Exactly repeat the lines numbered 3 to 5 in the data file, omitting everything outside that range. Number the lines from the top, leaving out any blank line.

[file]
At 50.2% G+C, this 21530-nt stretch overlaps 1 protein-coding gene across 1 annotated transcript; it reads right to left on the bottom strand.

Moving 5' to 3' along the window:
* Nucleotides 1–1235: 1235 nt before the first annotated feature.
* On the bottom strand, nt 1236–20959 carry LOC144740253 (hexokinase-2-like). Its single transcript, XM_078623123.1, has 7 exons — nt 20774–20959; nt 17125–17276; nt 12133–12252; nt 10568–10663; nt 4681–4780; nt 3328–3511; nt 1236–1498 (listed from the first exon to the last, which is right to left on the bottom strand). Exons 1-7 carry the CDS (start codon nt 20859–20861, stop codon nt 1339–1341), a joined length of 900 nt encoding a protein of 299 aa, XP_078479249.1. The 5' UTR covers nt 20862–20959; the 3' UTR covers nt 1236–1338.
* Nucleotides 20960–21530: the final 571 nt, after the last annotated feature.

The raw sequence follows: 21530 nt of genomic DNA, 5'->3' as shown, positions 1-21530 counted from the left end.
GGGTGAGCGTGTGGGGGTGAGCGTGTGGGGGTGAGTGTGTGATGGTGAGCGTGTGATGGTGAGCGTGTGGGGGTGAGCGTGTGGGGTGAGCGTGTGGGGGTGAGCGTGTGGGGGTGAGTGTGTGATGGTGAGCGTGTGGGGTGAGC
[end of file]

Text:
* Nucleotides 1–1235: 1235 nt before the first annotated feature.
* On the bottom strand, nt 1236–20959 carry LOC144740253 (hexokinase-2-like). Its single transcript, XM_078623123.1, has 7 exons — nt 20774–20959; nt 17125–17276; nt 12133–12252; nt 10568–10663; nt 4681–4780; nt 3328–3511; nt 1236–1498 (listed from the first exon to the last, which is right to left on the bottom strand). Exons 1-7 carry the CDS (start codon nt 20859–20861, stop codon nt 1339–1341), a joined length of 900 nt encoding a protein of 299 aa, XP_078479249.1. The 5' UTR covers nt 20862–20959; the 3' UTR covers nt 1236–1338.
* Nucleotides 20960–21530: the final 571 nt, after the last annotated feature.